You are not alone if the allure that surrounds Williamsburg makes it seem like a place where you’d like to live. The trendy Brooklyn neighborhood attracts both a young crowd just getting by and loving every second of it as well as established folks with bankrolls to foot the cost of high-rise lofts. On the surface, Williamsburg seems to have it all – a slew of restaurants, bars, clothing boutiques, specialty shops, and great energy. But you have to dig a little deeper to see the realities attached to living there. If you are consumed with the thought of moving to Williamsburg, here are the major factors, good and bad, to consider before making the leap.
The high cost of rent.
The first thing to ask yourself is “Can I even afford to live in Williamsburg?” With the area’s evolution of becoming one of NYC’s hottest neighborhoods came the skyrocketing cost of living. The current median rent per month is $3,000 and if you’re interested in buying real estate, the average price per square foot is $957. That’s not to say that you won’t be able to find something cheaper if your heart is set on moving to Williamsburg, but just be prepared to “modify” your standards of living – drastically.
Access to everything Manhattan has to offer but in a more laid-back setting.
It used to be that Bedford Avenue was where most of the restaurants, stores, and bars were located, but this has changed. Now amazing retail and places to grab a meal and drink are peppered throughout the area. A great thing about Williamsburg is that even after years of living there, you can walk down just about any side street and happen upon a quaint eatery or shop that you had no idea was there.
The Williamsburg Scene
Simply put, the scene in Williamsburg is hip. Super stylish people are walking about day and night. It’s totally normal to see a restaurant’s outdoor tables packed with patrons cocktailing and sharing small plates at 2 p.m. on a Tuesday. What do they do for a living? It’s hard to say, but general rules regarding work and schedule don’t seem to apply here. If this doesn’t immediately sound nauseating and you’re down with a see-and-be-seen vibe, then you’ll fit in just fine.
A diverse cultural demographic.
One of the best things about Williamsburg is its cultural diversity. There are still pockets that remain miraculously untouched by gentrification. The makeup is a mix of original residents from the Italian, Hispanic, and Hasidic communities along with new transplants migrating from all over the world.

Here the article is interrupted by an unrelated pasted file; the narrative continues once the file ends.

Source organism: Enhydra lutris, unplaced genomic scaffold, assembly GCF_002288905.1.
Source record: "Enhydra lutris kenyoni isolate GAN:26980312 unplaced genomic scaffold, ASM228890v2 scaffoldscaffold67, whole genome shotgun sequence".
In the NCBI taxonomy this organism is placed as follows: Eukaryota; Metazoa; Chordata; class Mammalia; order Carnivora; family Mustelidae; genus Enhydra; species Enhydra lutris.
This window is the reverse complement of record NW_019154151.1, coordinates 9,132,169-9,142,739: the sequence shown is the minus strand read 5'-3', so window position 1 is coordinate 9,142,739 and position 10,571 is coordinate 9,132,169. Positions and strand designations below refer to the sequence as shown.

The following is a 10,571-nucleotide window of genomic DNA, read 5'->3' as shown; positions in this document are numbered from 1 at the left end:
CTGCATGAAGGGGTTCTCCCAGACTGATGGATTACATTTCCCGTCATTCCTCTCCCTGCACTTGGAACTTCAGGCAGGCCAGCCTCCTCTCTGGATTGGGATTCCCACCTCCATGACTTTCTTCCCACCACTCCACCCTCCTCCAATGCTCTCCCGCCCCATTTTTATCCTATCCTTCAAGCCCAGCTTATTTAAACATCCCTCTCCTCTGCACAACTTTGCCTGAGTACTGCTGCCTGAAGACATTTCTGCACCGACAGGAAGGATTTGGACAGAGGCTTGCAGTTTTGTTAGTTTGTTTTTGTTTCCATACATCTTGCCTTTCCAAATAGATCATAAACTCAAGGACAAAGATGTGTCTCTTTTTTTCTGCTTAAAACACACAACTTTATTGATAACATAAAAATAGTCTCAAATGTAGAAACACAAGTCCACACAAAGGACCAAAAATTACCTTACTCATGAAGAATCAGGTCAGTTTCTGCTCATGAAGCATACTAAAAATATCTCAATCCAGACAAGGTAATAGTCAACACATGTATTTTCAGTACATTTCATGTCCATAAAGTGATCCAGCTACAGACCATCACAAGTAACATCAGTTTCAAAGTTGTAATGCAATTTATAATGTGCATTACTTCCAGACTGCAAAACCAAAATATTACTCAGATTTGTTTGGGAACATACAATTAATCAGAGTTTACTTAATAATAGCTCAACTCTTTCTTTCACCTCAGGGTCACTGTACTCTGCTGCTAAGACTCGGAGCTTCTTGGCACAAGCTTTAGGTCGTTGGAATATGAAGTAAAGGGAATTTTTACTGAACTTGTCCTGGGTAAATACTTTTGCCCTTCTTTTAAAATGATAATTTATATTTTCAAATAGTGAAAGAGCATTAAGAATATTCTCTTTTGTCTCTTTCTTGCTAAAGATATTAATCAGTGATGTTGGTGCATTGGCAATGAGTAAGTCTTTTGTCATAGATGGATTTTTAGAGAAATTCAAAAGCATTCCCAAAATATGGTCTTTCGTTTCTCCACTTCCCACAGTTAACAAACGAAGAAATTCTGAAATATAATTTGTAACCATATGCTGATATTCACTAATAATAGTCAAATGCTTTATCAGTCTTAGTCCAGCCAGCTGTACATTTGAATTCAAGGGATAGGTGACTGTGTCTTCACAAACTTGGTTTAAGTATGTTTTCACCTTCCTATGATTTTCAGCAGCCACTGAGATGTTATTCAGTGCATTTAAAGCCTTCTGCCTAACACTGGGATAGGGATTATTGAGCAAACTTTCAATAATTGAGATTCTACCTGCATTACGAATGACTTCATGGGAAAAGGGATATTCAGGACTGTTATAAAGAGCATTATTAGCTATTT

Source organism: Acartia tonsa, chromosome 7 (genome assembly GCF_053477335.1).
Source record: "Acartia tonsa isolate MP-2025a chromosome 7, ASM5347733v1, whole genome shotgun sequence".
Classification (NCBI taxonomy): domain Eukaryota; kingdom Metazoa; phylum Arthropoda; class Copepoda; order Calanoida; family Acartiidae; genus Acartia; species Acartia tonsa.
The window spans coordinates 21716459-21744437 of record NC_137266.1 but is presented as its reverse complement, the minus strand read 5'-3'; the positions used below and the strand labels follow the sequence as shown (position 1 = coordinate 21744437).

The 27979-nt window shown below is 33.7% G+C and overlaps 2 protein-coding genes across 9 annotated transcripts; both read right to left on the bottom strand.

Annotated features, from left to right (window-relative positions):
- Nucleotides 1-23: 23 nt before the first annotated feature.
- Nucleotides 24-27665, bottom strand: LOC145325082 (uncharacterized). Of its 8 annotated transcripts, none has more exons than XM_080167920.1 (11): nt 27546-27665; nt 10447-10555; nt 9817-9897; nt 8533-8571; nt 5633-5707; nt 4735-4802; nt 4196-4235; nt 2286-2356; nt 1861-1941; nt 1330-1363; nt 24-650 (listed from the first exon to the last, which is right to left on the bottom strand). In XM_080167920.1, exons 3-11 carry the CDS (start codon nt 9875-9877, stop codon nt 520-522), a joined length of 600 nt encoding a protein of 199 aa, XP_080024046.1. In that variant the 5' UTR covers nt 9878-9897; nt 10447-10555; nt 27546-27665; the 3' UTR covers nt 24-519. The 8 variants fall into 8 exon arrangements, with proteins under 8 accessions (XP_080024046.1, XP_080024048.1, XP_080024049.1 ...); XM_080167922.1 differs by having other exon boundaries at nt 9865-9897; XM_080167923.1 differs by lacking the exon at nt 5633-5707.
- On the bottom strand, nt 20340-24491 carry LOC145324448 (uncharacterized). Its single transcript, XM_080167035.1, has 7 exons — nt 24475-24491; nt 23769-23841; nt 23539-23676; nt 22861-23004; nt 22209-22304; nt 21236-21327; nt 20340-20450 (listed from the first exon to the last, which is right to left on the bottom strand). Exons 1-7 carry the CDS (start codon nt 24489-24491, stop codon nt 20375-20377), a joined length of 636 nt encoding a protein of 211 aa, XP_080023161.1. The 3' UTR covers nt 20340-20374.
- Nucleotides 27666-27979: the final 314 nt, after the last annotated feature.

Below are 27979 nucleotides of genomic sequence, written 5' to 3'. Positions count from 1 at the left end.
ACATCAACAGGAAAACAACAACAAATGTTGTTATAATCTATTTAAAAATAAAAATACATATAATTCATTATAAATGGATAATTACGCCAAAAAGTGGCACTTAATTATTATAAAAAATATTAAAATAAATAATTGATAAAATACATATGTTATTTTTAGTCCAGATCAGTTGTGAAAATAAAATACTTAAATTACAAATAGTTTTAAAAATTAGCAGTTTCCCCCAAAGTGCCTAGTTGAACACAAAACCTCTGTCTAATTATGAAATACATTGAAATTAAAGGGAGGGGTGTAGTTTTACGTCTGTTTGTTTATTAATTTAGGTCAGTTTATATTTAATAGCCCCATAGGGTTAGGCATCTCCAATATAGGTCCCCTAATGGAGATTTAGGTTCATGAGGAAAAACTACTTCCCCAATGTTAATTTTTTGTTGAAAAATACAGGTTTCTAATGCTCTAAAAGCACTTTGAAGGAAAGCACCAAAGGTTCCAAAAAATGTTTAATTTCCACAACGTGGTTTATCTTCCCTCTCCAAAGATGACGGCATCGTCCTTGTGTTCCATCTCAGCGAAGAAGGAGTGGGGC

Freedom of expression
Are you a free-thinking individual who uses clothes and accessories to express your personality and uniqueness? Perhaps more than any other spot in the city, Williamsburg allows for a creative approach to fashion. Sure, people walk around dressed to the nines in designer labels, but fashion here gets really interesting with attention geared toward more eclectic ensembles. Mixing and matching pieces you selected out of love (or necessity) will look more stylish and original than a head-to-toe outfit bought off the mannequin at Barneys.
On any given day, tourists roam the neighborhood with maps in hand. The weekends are worse as mobs from the other boroughs and New Jersey descend upon Williamsburg to eat brunch or hit up a flea market and Smorgasburg at East River State Park. Packed with visitors, Bedford Avenue starts to look more like SoHo on a Saturday afternoon. Since you’re never going to beat the crowds, you can either join them or try darn hard to avoid them.
L Train Shutdown
Beginning in April 2019, the L train running between Manhattan and Brooklyn will be shut down for 15 months to repair the critical damage caused by Hurricane Sandy. The lack of L train service will be a serious inconvenience for Williamsburg residents who work in Manhattan. While the city is proposing possible transit alternatives such as increased subway service on certain lines, direct bus connections across the East River, ferries, and bike improvements, residents being affected by the shutdown say it’s not enough. You’ll definitely want to consider how the limited access to public transportation will impact your day-to-day life and then ask “Is moving to Williamsburg worth it?”